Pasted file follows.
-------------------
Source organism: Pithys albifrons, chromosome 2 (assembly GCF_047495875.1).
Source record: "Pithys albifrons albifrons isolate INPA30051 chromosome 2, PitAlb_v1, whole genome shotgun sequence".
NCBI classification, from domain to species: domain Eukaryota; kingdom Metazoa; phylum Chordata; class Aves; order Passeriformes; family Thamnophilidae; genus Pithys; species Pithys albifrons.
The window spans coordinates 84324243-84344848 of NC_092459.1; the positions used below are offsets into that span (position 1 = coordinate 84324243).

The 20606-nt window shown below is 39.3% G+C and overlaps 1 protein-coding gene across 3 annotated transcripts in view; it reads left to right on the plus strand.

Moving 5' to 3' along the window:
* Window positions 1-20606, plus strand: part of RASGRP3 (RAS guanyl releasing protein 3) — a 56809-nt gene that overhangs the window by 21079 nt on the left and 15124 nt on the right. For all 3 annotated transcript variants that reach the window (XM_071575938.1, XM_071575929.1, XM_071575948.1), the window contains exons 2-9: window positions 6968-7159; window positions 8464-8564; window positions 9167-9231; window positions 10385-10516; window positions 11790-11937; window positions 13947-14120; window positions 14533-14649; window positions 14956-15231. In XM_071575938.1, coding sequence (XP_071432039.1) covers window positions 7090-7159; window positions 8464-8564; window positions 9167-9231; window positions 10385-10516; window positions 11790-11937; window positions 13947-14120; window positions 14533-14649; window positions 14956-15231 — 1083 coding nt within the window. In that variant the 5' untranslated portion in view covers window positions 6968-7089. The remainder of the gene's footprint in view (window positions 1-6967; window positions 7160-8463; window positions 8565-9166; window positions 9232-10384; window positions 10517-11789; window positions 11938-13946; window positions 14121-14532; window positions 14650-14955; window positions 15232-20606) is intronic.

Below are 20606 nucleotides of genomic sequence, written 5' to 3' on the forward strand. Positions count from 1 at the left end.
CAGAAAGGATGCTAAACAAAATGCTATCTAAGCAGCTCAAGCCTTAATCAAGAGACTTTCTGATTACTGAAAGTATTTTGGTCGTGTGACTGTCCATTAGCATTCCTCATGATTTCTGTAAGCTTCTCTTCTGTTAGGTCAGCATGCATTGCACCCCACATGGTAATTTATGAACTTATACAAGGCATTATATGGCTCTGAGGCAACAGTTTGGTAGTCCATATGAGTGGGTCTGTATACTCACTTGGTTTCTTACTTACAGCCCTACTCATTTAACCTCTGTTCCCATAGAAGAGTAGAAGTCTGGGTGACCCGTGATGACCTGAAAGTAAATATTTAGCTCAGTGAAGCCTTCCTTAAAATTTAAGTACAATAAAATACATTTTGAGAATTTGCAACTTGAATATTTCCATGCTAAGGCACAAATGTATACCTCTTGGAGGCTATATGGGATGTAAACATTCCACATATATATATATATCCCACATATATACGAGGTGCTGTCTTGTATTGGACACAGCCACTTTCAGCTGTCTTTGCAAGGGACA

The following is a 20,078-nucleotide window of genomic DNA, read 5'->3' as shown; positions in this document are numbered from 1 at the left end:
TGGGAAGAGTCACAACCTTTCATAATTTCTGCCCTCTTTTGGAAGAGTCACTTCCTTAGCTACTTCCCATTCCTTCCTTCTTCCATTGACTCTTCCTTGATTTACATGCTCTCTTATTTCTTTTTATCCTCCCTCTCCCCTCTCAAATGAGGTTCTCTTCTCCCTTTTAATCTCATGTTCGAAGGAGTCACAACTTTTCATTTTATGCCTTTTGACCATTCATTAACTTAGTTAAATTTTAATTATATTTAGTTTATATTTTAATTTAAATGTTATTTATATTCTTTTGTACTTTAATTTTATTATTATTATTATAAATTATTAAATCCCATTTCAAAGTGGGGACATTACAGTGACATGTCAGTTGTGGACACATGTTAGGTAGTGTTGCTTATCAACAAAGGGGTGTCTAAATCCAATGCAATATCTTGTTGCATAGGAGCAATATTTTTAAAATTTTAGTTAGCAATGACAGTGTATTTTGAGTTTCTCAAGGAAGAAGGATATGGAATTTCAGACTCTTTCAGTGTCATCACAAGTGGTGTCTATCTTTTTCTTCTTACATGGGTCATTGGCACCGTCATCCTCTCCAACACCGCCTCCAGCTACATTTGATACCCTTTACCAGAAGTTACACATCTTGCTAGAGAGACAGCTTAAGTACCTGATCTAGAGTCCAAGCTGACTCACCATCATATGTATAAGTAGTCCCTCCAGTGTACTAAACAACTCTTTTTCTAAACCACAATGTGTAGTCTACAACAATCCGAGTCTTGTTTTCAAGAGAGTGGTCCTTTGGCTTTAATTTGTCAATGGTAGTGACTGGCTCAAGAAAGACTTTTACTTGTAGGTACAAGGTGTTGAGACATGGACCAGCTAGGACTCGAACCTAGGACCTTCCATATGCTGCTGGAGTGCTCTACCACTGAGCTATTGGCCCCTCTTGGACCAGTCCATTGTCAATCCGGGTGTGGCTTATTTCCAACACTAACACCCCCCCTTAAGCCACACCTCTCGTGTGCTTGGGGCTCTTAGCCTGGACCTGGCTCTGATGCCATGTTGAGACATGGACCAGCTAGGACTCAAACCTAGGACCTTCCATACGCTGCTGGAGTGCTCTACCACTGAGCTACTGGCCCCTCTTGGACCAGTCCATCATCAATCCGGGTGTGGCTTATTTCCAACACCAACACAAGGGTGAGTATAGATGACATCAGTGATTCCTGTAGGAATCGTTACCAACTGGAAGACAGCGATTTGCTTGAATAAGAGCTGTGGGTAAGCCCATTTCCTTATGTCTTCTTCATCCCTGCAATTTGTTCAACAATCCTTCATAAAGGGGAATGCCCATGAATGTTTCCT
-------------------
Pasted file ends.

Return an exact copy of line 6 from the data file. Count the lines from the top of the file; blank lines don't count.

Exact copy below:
Moving 5' to 3' along the window: